As more businesses incorporate iPads into their networks, issues involving compatibility, compliancy, and functionality in a typical Windows computing environment will become more prevalent. Here's excerpts from a recent article in PCMag about having an iPad in your office:
E-mail and Office 365
For businesses that use their own on-site Exchange servers, the iPad can be integrated using Microsoft ActiveSync for push email and syncing contacts and calendars. Of course, as more businesses move to Web-based email services, including hosted Exchange as part of Office365, integrating the iPad into a corporate email system becomes even easier.
Accessing Company Data
iPad users will also want to access and edit documents, mostly Microsoft Office documents. QuickOffice Pro HD, iWork, and SmartOffice are all apps that can be used to open and edit Microsoft Office documents on the iPad. Microsoft Office for iOS, an actual iOS client designed by Microsoft, is rumored to become available sometime next year.
iPad users can also select from a vast array of VPN clients to access corporate resources. From Cisco AnyConnect to various free VPN Clients, iPad users have an array of choices for connecting to the company network. In addition, the iPad's built-in VPN client supports IPsec and SSL VPN.
The iPad can be decent for videoconferencing either with FaceTime or the myriad other videoconferencing solutions used in business such as GoToMeeting and Cisco WebEx-all with iPad client software available in iTunes.
Note-taking is also easy to do with apps. A tablet is the perfect form factor for grabbing and heading into a meeting to jot down notes. A couple decent note-taking apps are OneNote and Evernote.
As businesses continue to move many of their line-of-business apps to the cloud, the iPad becomes even more feasible as a business computing client. Cloud service giants such as Salesforce.com (for CRM), Intuit (for financials), and ADP (Payroll and Human Resources)-all offer mobile solutions for the iPad as do most of the top cloud service providers.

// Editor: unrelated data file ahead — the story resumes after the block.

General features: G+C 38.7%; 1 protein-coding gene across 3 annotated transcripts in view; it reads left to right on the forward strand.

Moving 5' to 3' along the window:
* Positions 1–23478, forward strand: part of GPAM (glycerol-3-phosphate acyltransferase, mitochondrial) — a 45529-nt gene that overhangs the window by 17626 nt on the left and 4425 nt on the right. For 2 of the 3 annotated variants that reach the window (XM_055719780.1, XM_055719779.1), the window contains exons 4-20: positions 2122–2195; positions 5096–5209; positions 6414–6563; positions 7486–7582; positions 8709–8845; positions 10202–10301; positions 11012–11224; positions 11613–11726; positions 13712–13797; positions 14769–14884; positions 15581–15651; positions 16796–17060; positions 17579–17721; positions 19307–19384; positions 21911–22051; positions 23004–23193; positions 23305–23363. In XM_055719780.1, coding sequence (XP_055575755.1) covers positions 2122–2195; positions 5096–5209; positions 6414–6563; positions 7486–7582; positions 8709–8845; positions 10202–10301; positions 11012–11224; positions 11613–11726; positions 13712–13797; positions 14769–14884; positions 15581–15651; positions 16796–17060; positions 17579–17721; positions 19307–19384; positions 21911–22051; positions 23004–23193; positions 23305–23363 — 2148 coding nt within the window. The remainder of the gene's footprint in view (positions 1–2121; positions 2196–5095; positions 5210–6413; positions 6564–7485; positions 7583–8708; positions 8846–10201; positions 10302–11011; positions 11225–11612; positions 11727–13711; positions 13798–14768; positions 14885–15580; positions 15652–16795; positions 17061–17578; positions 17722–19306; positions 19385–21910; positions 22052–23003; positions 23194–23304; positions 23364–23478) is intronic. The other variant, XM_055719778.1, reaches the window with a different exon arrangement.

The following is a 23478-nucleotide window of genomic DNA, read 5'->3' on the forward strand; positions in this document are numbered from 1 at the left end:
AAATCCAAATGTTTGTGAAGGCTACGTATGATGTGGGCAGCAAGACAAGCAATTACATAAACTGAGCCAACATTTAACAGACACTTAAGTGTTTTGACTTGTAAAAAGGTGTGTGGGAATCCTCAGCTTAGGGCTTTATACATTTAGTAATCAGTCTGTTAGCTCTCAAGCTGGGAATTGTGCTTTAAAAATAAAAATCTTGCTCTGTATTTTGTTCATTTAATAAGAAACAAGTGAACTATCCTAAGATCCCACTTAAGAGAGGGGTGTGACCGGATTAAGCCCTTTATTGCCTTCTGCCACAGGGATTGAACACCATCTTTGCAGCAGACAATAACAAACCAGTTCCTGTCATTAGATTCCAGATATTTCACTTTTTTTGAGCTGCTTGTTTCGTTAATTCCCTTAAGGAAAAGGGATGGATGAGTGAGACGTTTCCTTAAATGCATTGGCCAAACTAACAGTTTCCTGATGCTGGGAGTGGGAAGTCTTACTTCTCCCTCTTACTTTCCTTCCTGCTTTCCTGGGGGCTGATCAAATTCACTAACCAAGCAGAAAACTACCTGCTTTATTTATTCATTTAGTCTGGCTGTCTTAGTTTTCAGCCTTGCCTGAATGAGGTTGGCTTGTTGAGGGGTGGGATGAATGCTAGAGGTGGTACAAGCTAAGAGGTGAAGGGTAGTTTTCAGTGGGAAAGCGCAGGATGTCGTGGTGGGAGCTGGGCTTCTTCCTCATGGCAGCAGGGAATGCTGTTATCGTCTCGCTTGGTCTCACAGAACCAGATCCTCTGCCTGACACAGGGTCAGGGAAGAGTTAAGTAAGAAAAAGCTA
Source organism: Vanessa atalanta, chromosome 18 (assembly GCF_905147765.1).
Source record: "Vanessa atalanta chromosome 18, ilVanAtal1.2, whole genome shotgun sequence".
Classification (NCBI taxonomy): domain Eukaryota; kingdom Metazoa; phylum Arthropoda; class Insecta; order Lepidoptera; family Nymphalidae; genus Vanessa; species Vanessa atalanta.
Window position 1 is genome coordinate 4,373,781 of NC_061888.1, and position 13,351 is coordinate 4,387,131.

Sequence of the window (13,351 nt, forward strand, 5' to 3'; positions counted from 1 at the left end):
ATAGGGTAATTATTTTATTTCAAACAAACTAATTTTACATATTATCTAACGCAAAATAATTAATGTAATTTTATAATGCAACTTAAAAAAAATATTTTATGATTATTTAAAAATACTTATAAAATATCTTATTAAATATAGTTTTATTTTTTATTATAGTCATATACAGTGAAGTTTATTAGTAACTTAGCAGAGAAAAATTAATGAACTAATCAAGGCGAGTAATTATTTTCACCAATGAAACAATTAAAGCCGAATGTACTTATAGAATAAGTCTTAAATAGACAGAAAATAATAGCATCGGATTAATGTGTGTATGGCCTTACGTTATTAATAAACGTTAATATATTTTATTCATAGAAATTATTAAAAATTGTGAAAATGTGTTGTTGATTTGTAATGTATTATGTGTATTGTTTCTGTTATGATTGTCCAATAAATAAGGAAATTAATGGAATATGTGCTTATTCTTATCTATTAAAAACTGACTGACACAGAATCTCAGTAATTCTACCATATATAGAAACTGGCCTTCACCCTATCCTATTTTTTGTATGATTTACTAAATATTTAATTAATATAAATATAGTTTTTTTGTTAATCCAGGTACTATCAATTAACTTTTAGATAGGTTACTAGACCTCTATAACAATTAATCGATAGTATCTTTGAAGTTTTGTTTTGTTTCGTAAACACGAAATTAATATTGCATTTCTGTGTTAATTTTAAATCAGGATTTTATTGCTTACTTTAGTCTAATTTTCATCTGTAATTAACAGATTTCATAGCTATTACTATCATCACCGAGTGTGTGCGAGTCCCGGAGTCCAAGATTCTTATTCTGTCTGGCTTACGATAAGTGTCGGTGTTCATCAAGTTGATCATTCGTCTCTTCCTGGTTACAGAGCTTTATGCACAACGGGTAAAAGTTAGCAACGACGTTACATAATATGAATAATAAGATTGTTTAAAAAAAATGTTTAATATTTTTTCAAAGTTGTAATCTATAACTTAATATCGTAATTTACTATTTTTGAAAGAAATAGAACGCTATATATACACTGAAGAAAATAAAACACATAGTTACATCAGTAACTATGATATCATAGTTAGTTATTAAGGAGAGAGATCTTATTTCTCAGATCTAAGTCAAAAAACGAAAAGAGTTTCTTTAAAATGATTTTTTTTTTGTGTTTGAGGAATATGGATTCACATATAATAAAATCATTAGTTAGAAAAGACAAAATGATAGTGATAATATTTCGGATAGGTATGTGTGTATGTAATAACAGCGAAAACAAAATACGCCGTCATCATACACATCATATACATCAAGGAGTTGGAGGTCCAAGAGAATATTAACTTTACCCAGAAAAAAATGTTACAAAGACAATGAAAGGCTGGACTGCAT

Where the iPad Falls Short for Business
The iPad has evolved into a serious business tool. However, there are still some ways in which it falls short. It's a tablet with relatively light processing capability. You will still need desktop workhorses (or at least robust virtual machines) to perform heavier computing tasks such as database creating and management (although FileMaker Pro offers Bento for lighter database needs for the iPad), CAD, media editing, or handling any large sets of scientific data.
Corporate compliance is another area that may be tricky to integrate into the iPad. Since the tablet is primarily a consumer device, there isn't much emphasis on adherence to compliance regulations such as HIPAA and Sarbanes-Oxley in its specs. IT has to ensure the data that iPad users access is compliant both in terms of where that data resides and how it's transmitted. Organizations witnessing an influx of iPads into the corporate network that also have to follow compliance regulations are advised to look into a Mobile Device Management (MDM) solution to help keep iPads and other mobile devices in compliance.
Link to the full article:
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